It’s a criminal offense to pay a person to donate an organ. That policy fits well with societal norms that restrict commerce in certain areas. For example we don’t allow people to sell themselves into slavery. We certainly don’t want people to be coerced for financial reasons to sell their organs and endanger their lives.
And yet, arguments for paying for organ donation exist. People die all the time for lack of a suitable organ available for transplant. Is it right to interfere with their pursuit of life, health and happiness by restricting how people use their wealth? And of course doctors and hospitals charge for their services in performing transplants, so it’s not as though there isn’t money changing hands.
The issue has come to the fore again recently, with the federal government’s proposal to ban compensation for bone marrow collected in a less invasive manner. This one touches a nerve for me, because a couple years ago I made a decision not to follow through as a bone marrow donor even after I had been told that I had matched with a patient. More on that in a moment.
Compensation for bone marrow donors has long been banned as part of the National Organ Transplant Act (NOTA), which defines bone marrow as an organ. That made sense in a way because extraction of bone marrow is fairly invasive and somewhat risky. But, according to MedPage Today:
Under a method called peripheral blood cell apheresis, donors receive injections to stimulate HSC production. HSCs are collected via an apheresis machine from donors’ central veins before the remaining blood is returned.
Some places, including a California nonprofit called MoreMarrowDonors.org, wanted to award up to $3,000 in scholarships, housing allowances, or gifts to charity for mixed-race and minority bone marrow donors who donated using the apheresis method. Various advocates of such compensation, including parents of children with leukemia and aplastic anemia, filed a preemptive lawsuit, saying that NOTA’s ban on compensation was unconstitutional if it were to be applied to apheresis.
The feds have responded by proposing to change the definition of bone marrow so that the method of collection is irrelevant.
There are good arguments on both sides of this, and I suggest you check out the MedPage story to learn more.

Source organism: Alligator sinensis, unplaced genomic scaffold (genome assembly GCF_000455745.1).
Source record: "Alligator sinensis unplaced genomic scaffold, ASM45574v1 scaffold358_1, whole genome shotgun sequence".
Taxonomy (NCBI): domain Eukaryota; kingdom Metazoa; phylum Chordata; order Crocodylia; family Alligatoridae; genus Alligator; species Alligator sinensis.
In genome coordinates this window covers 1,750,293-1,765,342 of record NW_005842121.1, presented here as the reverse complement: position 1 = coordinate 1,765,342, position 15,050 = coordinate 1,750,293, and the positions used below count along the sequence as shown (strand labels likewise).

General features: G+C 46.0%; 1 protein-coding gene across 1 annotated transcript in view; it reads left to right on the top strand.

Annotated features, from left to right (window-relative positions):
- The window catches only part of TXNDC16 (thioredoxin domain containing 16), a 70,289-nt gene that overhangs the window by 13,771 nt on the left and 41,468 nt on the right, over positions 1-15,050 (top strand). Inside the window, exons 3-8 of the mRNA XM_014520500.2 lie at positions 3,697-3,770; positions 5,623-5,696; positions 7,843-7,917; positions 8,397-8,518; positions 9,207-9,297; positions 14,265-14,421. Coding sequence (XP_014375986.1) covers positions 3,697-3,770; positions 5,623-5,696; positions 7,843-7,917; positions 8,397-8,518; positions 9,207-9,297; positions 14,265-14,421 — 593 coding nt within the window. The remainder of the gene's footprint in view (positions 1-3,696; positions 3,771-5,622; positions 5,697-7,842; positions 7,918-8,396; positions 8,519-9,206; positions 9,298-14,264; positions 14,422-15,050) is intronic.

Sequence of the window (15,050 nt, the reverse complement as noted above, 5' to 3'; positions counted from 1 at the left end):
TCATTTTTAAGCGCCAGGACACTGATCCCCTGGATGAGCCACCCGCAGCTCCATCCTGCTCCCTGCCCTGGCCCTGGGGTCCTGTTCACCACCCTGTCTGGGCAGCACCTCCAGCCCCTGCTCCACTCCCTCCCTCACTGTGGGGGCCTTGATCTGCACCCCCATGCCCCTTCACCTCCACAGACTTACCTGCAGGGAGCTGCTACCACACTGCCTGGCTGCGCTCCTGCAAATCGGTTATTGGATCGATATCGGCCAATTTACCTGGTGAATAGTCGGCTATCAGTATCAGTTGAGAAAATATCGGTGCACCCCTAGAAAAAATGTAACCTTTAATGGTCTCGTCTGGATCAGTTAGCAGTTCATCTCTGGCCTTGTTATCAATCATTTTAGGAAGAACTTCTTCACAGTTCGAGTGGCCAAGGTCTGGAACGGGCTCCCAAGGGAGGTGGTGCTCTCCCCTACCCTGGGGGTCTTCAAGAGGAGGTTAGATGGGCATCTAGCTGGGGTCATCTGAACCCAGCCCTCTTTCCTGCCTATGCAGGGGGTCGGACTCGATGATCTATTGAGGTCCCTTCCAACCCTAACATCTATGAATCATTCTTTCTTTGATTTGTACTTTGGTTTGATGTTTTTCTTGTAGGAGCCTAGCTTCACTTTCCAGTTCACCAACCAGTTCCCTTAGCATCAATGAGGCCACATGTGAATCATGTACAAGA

Meanwhile, here’s my story. A few years ago I joined a bone marrow registry and had a cheek swab taken. I did it as part of a community event where a registry was signing people up. The staffers were mainly people whose relatives had benefited from bone marrow transplants.
A couple years later I got a call. I had matched up with a patient who needed a bone marrow transplant. I was told to come in for more testing and then possibly undergo a traditional extraction process or apheresis. My initial inclination was to follow through, but after talking to some physician friends who understood the process better, I ultimately decided not to do it and took myself off the registry. As a human being and a father I felt somewhat guilty about my decision, but also quite certain I was doing the right thing for me.
Here are the questions I pondered: If I didn’t follow through, how likely was the patient to find another match? (There’s no way to know –the registry won’t provide any information about that.) How likely was the patient to benefit from a bone marrow transplant and to what extent? (It’s not a miracle cure –and doesn’t always help at all.) I balanced those issues against the small but real safety risk of being a donor –which could ultimately be costly to my well-being and affect my ability to support my family — and the inconvenience of going through the procedure. Call me selfish if you want –I’d certainly be angry if I were the patient needing a transplant as opposed to the donor– but that’s how I decided.
As I reflected on it, I decided I would be willing to donate for a family member or a friend, but not for a stranger. I should have figured that out before signing up but didn’t.
This still leaves the question of compensation open. In my case it would not have made a difference. But I’m sure it would be decisive for others who are hesitant. Whether they should be allowed to be compensated or not I’m still unsure.
A letter to the editor of the Wall Street Journal suggests that this whole debate is beside the point, and that stem cell transplants from other sources such as umbilical cords are solving the problem for us. Maybe the real focus should be to provide better funding to the NIH to advance approaches that make these moral dilemmas go away.
By David E. Williams of the Health Business Group.